By Bill Alpert Sept. 14, 2018 5:42 p.m. ET
A failed experiment to help small-company stocks will be buried at September’s end, the Securities and Exchange Commission said on Monday. The Tick Size Pilot Program was supposed to revitalize trading liquidity, stock offerings, and job creation for small-cap public companies–by quoting and trading their stocks in increments of a nickel, rather than the usual penny. But instead of the promised benefits, the wider increments–or “ticks”–stunted trading volumes in the nearly 1,200 stocks subjected to the two-year experiment, while also bloating investors’ trading costs by as much as $900 million, to judge from data in a study by the exchanges that ran the pilot. The study has not been previously reported.
Those hundreds of millions in added costs came mainly from the pockets of individual investors and went right into the pockets of Wall Street market makers. Ironically, most big market makers had opposed the pilot, warning that it could backfire and hurt demand for small-cap stocks.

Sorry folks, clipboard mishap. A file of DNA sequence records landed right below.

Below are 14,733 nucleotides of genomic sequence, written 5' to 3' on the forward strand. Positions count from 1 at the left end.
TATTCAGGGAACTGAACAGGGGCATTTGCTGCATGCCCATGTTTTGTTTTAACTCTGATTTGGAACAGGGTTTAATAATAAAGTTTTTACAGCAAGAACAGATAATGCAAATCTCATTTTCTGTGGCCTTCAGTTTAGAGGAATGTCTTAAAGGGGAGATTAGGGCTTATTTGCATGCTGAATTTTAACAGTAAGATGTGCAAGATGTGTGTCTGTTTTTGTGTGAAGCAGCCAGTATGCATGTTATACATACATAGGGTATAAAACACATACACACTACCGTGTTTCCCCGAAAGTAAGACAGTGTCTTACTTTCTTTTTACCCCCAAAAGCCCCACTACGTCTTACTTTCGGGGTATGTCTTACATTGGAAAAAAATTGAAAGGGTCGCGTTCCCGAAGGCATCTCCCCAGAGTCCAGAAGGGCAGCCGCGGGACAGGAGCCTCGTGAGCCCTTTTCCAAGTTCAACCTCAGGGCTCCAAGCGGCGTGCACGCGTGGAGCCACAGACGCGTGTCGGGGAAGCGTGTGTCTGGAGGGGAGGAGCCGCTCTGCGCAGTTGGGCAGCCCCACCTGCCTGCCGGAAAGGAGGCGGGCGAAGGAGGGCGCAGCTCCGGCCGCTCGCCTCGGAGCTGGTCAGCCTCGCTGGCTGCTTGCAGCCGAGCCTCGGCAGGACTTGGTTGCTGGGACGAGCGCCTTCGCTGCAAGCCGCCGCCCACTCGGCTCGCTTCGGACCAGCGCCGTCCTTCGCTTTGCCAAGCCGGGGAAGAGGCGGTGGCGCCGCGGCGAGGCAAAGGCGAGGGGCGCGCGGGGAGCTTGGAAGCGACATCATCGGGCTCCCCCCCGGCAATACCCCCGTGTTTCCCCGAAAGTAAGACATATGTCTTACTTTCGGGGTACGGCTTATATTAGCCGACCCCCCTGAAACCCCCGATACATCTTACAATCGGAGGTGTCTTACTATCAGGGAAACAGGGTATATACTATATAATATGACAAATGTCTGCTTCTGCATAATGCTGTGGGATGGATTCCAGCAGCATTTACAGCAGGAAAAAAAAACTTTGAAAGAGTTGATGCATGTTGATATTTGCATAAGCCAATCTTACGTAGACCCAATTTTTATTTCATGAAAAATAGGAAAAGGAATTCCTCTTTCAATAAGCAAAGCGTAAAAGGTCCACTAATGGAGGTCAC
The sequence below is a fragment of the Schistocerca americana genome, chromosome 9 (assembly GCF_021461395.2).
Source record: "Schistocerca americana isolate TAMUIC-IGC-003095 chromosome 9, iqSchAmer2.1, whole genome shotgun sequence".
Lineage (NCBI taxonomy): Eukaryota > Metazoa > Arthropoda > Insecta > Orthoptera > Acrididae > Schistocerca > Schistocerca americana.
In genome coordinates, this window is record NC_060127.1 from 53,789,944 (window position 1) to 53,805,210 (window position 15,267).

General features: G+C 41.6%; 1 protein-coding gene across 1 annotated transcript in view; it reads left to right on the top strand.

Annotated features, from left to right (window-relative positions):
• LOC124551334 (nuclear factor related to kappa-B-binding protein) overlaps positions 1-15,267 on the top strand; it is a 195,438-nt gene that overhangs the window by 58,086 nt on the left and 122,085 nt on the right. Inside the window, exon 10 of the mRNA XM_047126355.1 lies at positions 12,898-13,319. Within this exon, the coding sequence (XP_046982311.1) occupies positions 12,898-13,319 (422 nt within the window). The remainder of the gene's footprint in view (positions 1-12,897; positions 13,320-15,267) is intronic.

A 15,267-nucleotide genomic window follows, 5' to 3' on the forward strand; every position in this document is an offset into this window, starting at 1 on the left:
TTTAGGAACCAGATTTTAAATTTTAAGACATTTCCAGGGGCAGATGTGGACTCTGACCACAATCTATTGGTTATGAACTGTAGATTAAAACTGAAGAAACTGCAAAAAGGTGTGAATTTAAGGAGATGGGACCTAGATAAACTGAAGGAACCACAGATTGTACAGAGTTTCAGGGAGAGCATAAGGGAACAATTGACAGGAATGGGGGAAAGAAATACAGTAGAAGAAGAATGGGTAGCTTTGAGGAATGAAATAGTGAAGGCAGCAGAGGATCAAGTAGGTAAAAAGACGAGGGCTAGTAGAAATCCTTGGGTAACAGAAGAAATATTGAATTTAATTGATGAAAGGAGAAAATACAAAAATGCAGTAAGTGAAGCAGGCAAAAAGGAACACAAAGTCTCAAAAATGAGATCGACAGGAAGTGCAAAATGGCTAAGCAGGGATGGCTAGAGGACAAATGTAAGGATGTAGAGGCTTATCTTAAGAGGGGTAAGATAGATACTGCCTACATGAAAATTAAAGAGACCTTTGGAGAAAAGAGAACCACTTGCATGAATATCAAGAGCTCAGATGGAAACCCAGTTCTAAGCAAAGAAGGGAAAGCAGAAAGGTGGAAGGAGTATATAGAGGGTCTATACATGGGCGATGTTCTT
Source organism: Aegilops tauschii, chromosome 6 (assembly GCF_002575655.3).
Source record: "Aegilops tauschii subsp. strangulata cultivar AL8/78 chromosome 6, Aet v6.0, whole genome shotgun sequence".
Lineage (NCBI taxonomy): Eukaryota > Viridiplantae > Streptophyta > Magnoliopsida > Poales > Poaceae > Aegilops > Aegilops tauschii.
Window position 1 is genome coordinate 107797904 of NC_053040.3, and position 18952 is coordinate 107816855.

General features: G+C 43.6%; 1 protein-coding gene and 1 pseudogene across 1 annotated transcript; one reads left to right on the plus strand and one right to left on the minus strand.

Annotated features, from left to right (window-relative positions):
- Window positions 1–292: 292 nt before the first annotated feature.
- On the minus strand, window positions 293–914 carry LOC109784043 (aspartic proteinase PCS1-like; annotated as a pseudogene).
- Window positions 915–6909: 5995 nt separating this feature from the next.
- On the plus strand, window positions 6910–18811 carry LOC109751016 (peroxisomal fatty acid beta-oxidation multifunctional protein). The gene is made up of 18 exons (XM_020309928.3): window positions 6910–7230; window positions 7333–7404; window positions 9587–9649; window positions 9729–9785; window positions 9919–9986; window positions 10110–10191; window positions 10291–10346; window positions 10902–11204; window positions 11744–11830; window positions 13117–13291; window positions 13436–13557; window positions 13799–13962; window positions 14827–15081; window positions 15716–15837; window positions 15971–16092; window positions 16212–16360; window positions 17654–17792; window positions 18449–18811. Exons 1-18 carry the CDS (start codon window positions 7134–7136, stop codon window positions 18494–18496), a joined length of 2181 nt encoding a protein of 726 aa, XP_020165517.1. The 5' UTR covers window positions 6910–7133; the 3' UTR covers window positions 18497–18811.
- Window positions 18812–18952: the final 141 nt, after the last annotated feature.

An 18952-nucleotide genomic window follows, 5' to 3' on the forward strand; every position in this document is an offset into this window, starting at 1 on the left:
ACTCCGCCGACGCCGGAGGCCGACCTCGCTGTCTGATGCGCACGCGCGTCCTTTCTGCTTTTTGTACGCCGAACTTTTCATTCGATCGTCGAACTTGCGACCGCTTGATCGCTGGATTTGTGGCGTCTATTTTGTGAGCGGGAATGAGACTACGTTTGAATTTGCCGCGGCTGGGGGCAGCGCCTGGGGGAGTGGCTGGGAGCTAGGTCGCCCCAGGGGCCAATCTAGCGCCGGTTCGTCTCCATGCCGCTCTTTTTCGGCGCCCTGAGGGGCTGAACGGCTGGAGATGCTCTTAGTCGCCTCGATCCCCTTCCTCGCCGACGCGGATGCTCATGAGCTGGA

“If these changes had helped liquidity in small-cap stocks, you would have seen people trading them more,” says Andrew Upward, a market structure strategist at one of those market makers, Jane Street Capital. “But you didn’t see that.”
Gregg Berman, a former SEC markets researcher who now runs market analytics at the market-making giant Citadel Securities, says it took him hours of searching to find the SEC-mandated statistical analysis of the pilot. The Financial Industry Regulatory Authority, the exchange regulator known as Finra, posted it on July 3, unannounced and with a misspelled heading, on an obscure part of its website. The 107-page analysis shows that the effective spread between bid and ask prices—a measure of investors’ trading